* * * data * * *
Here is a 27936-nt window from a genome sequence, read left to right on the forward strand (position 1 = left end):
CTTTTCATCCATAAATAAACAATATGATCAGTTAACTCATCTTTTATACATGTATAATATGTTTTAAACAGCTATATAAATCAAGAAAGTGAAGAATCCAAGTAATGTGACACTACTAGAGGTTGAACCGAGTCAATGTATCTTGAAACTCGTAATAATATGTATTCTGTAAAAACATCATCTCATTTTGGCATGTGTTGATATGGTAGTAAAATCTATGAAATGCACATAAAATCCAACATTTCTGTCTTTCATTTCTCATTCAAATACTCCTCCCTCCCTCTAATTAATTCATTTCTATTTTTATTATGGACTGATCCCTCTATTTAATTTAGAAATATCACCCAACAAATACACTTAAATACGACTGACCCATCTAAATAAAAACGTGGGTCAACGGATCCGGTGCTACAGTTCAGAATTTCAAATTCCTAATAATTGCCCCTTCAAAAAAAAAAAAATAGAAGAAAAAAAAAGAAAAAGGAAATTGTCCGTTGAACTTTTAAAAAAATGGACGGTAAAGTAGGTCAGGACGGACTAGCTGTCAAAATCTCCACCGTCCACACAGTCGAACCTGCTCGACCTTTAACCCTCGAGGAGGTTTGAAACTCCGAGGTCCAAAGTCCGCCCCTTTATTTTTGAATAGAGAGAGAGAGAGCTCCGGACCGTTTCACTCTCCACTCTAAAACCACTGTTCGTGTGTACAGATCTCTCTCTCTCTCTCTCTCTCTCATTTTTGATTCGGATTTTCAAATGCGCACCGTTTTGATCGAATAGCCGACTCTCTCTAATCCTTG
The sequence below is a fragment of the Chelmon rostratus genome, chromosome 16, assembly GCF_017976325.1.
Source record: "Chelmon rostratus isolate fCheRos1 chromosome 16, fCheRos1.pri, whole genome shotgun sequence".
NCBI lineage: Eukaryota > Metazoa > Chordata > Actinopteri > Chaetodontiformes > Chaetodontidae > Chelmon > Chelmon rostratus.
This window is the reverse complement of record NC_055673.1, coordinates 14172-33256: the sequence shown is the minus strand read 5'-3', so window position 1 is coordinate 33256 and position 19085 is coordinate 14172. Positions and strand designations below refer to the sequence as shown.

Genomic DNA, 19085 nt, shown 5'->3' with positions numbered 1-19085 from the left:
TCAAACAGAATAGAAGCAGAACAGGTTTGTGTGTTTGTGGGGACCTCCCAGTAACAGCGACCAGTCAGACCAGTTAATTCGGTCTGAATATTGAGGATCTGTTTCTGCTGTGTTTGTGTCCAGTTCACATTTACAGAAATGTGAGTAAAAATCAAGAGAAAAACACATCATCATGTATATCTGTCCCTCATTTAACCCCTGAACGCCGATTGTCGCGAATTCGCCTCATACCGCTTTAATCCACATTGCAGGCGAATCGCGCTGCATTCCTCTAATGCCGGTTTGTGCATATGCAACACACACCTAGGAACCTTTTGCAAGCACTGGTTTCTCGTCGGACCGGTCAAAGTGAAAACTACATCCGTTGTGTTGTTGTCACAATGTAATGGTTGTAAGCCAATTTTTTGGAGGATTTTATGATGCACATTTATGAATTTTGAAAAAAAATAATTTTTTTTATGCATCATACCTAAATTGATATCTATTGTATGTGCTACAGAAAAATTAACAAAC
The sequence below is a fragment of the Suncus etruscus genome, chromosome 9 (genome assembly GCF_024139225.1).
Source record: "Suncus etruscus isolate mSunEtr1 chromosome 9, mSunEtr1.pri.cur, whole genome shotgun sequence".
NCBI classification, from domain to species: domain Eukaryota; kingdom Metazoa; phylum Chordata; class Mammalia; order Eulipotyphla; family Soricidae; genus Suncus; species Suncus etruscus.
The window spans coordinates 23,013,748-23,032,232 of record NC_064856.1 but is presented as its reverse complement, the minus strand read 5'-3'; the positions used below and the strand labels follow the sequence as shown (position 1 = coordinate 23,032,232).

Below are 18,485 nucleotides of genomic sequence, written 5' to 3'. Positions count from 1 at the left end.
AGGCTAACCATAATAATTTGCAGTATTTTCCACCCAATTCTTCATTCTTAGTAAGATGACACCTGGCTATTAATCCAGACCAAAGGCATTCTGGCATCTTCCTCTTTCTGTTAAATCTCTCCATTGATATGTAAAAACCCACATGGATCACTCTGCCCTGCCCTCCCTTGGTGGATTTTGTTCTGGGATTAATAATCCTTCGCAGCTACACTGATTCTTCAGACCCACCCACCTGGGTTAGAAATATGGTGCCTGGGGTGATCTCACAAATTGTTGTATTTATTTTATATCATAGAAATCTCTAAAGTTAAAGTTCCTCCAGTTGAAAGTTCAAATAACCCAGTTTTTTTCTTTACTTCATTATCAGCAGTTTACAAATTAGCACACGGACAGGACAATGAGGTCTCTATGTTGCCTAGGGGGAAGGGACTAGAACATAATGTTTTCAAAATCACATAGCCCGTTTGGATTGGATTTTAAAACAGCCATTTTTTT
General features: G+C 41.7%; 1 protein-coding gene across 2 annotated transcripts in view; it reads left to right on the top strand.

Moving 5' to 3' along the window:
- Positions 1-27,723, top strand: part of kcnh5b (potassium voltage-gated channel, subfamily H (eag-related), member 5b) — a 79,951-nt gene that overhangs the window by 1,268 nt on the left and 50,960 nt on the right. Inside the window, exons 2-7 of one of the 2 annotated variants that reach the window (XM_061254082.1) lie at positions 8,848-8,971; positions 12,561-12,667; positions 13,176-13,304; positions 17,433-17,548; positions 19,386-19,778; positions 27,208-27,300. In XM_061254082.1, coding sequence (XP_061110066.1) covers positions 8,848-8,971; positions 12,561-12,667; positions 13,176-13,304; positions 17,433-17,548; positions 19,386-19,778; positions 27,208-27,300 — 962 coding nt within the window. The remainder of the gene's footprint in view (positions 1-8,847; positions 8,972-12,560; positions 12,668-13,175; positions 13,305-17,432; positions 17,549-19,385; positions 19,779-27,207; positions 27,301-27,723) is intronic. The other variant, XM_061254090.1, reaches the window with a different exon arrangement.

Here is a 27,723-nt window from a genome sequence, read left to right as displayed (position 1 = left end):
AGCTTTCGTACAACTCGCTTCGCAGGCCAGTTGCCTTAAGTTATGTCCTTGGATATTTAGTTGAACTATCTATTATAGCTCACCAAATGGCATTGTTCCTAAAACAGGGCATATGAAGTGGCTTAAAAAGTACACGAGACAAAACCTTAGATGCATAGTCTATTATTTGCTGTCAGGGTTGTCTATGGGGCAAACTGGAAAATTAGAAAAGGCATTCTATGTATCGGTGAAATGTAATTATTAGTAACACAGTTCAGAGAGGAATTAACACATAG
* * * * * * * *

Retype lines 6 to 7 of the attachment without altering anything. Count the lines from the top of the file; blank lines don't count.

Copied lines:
This window is the reverse complement of record NC_055673.1, coordinates 14172-33256: the sequence shown is the minus strand read 5'-3', so window position 1 is coordinate 33256 and position 19085 is coordinate 14172. Positions and strand designations below refer to the sequence as shown.

Genomic DNA, 19085 nt, shown 5'->3' with positions numbered 1-19085 from the left: